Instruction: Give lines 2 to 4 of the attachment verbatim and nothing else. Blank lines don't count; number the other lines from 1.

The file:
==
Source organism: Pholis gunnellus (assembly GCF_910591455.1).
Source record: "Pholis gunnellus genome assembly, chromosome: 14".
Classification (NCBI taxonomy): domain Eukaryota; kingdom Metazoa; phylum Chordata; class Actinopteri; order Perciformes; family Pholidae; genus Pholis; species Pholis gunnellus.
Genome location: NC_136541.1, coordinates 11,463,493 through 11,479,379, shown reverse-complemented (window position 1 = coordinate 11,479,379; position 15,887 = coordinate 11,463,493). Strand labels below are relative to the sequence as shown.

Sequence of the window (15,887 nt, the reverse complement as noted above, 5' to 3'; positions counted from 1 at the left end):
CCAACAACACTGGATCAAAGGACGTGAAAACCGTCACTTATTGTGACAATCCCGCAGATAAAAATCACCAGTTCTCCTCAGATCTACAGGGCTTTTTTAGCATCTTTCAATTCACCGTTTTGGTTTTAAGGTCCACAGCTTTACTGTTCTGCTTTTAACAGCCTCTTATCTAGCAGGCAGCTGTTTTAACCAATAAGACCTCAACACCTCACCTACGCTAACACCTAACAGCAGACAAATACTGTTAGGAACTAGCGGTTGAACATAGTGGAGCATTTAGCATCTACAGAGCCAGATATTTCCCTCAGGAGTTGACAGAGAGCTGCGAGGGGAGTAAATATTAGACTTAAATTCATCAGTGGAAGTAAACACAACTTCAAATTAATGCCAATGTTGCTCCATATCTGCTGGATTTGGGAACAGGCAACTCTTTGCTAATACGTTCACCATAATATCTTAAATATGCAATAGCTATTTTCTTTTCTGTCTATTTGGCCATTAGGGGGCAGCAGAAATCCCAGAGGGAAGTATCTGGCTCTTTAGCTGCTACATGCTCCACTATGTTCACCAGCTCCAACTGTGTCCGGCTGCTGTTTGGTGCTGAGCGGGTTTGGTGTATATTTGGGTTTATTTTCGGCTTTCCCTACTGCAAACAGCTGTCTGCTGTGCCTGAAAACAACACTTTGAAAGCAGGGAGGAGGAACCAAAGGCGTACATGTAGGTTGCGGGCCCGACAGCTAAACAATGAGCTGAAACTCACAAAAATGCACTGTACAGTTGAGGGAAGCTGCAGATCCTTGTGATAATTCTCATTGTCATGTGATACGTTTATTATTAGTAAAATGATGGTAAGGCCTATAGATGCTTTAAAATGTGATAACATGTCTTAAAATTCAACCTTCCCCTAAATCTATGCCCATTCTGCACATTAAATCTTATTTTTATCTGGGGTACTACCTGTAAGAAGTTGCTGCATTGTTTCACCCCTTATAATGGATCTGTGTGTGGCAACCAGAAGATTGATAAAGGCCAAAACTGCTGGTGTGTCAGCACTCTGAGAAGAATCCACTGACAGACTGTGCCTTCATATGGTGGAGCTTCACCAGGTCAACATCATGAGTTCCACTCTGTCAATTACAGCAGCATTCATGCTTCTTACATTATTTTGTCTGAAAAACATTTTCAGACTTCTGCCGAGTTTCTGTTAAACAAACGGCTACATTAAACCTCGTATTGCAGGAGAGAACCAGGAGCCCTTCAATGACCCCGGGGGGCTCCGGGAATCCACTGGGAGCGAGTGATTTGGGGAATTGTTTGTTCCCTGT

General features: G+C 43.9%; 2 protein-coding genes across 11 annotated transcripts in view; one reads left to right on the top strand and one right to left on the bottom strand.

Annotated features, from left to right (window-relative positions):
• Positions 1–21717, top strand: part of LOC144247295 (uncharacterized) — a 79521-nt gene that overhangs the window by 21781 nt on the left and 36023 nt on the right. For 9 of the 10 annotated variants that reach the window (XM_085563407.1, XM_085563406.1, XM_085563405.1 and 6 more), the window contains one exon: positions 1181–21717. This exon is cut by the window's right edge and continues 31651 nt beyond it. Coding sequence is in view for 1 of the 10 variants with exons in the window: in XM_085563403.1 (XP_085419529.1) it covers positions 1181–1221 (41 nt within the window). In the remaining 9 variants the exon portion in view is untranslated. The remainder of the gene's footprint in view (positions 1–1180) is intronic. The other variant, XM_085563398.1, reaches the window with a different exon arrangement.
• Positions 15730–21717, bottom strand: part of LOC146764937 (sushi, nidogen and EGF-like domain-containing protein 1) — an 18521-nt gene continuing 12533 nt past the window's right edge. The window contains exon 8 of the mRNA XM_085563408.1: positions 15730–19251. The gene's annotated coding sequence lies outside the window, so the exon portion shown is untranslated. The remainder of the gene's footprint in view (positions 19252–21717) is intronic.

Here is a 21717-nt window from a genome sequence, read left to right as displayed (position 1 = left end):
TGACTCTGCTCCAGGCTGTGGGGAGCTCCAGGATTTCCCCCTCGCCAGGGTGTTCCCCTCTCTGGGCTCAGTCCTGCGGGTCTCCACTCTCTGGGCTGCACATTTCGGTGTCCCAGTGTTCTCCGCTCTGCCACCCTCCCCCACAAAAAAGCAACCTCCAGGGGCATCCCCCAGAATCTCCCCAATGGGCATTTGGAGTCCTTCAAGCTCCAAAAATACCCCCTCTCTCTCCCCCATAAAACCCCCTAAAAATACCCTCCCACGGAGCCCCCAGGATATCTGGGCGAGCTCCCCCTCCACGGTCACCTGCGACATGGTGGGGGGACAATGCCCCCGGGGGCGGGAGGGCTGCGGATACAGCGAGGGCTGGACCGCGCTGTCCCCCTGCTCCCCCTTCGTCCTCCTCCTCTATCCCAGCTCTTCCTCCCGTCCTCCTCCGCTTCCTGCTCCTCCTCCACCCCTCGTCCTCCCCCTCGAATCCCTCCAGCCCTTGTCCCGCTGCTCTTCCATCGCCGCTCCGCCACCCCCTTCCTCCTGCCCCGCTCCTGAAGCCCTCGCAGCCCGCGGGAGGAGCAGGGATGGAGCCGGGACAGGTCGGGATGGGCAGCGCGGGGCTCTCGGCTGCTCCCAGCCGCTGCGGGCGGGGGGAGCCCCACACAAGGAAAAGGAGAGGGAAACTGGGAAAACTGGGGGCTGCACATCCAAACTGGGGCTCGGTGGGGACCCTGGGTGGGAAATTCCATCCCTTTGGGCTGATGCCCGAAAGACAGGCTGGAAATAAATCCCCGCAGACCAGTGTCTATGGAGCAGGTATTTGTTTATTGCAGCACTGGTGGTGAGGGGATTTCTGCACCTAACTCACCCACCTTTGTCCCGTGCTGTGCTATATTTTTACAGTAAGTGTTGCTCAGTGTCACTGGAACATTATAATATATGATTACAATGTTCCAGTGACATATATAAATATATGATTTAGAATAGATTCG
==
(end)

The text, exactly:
Source record: "Pholis gunnellus genome assembly, chromosome: 14".
Classification (NCBI taxonomy): domain Eukaryota; kingdom Metazoa; phylum Chordata; class Actinopteri; order Perciformes; family Pholidae; genus Pholis; species Pholis gunnellus.
Genome location: NC_136541.1, coordinates 11,463,493 through 11,479,379, shown reverse-complemented (window position 1 = coordinate 11,479,379; position 15,887 = coordinate 11,463,493). Strand labels below are relative to the sequence as shown.